Could Rocker return to the majors one day? At Shea Stadium??!??? He's said that whoever would be willing to sign his paycheck would be a team he would play with. That includes the New York Mets.
I will say this, Rocker as a Met would be an interesting psychological experiment...as much for New Yorkers as for Rocker himself. Would Met fans be willing to bury the hatchet as Rocker has said he would? Would they bury hatchet in Rocker's back? Would they be quicker to embrace Rocker after one or two scoreless innings in a Met uniform?
Rocker as a Met would also be a great opportunity for the ultimate acknowledgement of maturity. Think of John Rocker riding the 7 train...collecting donations for the homeless...PSA's for AIDS research...you know, truly acknowledging his faults and turning his life around and becoming one of us. Think of how many athletes have thrived after getting a second chance, especially in New York City.
Metstradamus prophecy: Never, ever, ever, ever, ever, ever, ever, ever, ever happen. I have no idea if Rocker truly gets it or not. I do know that rotator cuff surgery and not being able to hit the plate with a beach ball are far greater obstacles than overcoming an angry fan base. And when push comes to shove, I think Rocker really would choose retirement rather than deal with the media scrutiny of pitching for the team he insulted at every turn just six seasons ago.
For now though, I'll settle for the sweet irony of John Rocker making his summer residence in Central Islip, NY.
Wednesday, April 27, 2005
Young Tommy Glavine had a short curly mullet, and the world on a string. He was one of the best pitchers of his day, and ended the strike shortened 1995 season with 8 innings of shutout baseball against the Cleveland Indians to win the World Series, and prevent the Atlanta Braves from being the Buffalo Bills of baseball.
Now we flash back forward to April 27th, 2005. Glavine's hair is shorter. His uniform now says "New York". He has two less teeth, and thousands more excuses as to why he can't win a game of any sort of importance anymore. In the 1995 Series he shut down the likes of Albert Belle, Jim Thome, Manny Ramirez, and Carlos Baerga before his career went down the toilet in Shea as a Met. (Sense a theme?) Now, he gives up long bombs to back-up catchers...oh yeah, and the immortal Wilson Betemit.
You wonder what the excuse will be today after an 8-4 loss and 7 earned runs in 4 and 1/3 innings pitched by Glavine. We've heard them all. "It was too cold to grip the ball...Questec isn't fair...It was too hot to pitch today...the mound was too low...the mound was too high...the balls were wound too tight." What will it be today? Was the weather too mediocre today?
The Mets signed Tom Glavine for times like this. They signed Tom Glavine to be a stopper. The only thing he stops these days is progress. They signed Tom Glavine under the assumption that a finesse pitcher like himself can stay effective into his late 30's and early 40's, and be the Tom Glavine who helped the Braves (although today he proved he can help the Braves just as much as ever!) With Kaz Ishii, Steve Trachsel, and Kris Benson hurt, the realization that Pedro Martinez can't go 25-0 this season (he lost to the Braves last night), and a bullpen that throws gasoline on fires, Tom Glavine needs to be Tom Glavine, not Tom Hausman.
So a 2-4 record so far against the Braves so far doesn't really advance the notion that these are "new" Mets. While there are very bright glimmers of hope abounding...Mientkiewicz, Cliff Floyd, Reyes and Wright...so far these Mets remain very "same old, same old". The only old thing they need is the Tom Glavine of old...not an old Tom Glavine.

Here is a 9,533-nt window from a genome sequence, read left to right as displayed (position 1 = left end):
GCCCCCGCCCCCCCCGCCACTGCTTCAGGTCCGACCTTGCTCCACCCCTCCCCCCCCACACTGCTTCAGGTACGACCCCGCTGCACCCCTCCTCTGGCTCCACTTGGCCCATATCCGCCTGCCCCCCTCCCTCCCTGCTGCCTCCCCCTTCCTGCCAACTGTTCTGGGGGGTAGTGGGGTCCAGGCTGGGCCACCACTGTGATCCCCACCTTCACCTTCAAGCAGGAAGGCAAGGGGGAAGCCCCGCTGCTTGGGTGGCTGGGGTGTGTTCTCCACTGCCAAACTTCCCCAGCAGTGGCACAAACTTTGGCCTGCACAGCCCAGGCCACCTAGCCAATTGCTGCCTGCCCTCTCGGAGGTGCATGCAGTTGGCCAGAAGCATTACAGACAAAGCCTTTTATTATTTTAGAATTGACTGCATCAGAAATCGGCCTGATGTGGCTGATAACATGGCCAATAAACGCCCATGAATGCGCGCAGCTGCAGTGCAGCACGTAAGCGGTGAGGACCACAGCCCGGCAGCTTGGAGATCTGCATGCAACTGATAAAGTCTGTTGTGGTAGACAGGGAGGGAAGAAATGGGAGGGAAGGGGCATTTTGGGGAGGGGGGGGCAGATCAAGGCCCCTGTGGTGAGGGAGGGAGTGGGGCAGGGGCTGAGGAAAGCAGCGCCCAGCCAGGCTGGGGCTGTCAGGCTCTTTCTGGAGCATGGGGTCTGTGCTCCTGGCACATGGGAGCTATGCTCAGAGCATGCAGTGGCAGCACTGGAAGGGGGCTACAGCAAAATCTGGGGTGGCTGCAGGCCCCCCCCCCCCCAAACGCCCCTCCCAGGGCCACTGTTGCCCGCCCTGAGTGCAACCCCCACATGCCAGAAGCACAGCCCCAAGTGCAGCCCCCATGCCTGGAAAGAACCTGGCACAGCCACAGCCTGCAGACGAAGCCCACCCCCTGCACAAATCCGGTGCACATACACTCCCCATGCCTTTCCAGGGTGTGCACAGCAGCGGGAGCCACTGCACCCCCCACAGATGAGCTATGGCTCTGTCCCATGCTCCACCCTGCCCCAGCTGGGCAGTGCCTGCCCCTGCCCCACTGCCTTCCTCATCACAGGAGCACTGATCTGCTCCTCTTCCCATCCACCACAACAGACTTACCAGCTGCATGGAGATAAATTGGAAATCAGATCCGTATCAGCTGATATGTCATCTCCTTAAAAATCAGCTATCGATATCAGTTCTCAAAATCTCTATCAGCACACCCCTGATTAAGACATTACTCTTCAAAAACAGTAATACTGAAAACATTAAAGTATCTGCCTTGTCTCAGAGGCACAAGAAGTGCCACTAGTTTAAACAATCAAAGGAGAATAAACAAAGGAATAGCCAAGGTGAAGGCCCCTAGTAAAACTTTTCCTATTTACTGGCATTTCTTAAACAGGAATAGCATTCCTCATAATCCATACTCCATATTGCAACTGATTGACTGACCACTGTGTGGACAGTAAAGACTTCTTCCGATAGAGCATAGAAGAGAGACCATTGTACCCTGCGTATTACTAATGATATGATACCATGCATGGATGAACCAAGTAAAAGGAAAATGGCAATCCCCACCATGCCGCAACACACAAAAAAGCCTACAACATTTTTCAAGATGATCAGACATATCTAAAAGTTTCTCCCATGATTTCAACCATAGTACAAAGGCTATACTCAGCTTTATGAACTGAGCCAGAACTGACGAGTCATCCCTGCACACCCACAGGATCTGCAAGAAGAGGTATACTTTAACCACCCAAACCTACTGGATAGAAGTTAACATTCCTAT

Here are some fun facts about Benitez:
- Was 143 for 143 in save opportunites against the Mets in 2003 for Florida.
- Was 143 for 143 in save opportunites for the Mets in months April-August against teams at least 45 games under .500.
- Was 3 for 87 in save opportunites in the month of September for the Mets.
- Was 0 for 293 in save opportunites against teams who's name starts with the letter B and ends in "raves".
- Players under 4' tall are hitting .390 against Benitez.
Here's a Metstradamus prophecy: on a cold September night against Atlanta, Armando Benitez will once again be haunted by the ghosts of Chippers past, and blow yet another save against the Braves thereby flushing the pennant down the toilet. He will walk off the mound with his head down past his knees while "The Lonely Man" from the Incredible Hulk TV series serenades him to the dugout.
Get well soon Armando.
You may say "Oh no, not YOU Metstradamus", but I do. When the baseball team I've rooted for since the age of six does something stupid like, oh I don't know, trade their best pitching prospect with his 96 mph fastball to Tampa Bay for Victor Zambrano, I tend to send mass e-mails out to voice my displeasure.
And while that in itself may not be so bad, my degenerate friends like to hit that good old "reply all" button hundreds of times to tell me what a moron I am (that's the persecution that I mentioned). Then I get the dreaded "please unsubscribe me from this list" e-mail which is the information super-highway version of the "Dear John" letter (it's not you, it's me...and my bandwith).
So that has brought me here. For better or worse, my musings and prophecies (commonly referred to as "load of crap") on the subject of baseball in general, the Mets in particular, can be found here from this day forward. (Whoever invented "the blog" is probably turning over in his grave right about now, and if he's not dead yet he'll read this and jump off the nearest highrise.)
On my journey you may look forward to the following:
- Constant shots at the Wilpon family...I will never...EVER forgive the Kazmir trade.
- An unhealthy dose of Yankee hating.
- Lots of reminders that Jeff Kent is a whiny, wanna be Texan with a porn star mustache.
- At least one essay on why FOX's Jeanne Zelasko should be dipped in motor oil and lit on fire.
- Still more Yankee hating.
- Jokes at Jason Phillips' expense.
- Attacks aimed at my enemies.
- Attacks aimed at my friends.
- Self help sessions aimed at easing the pain of not getting an autograph from Bruce Boisclair as a young boy.
- And lots, LOTS more!
Let the persecution begin!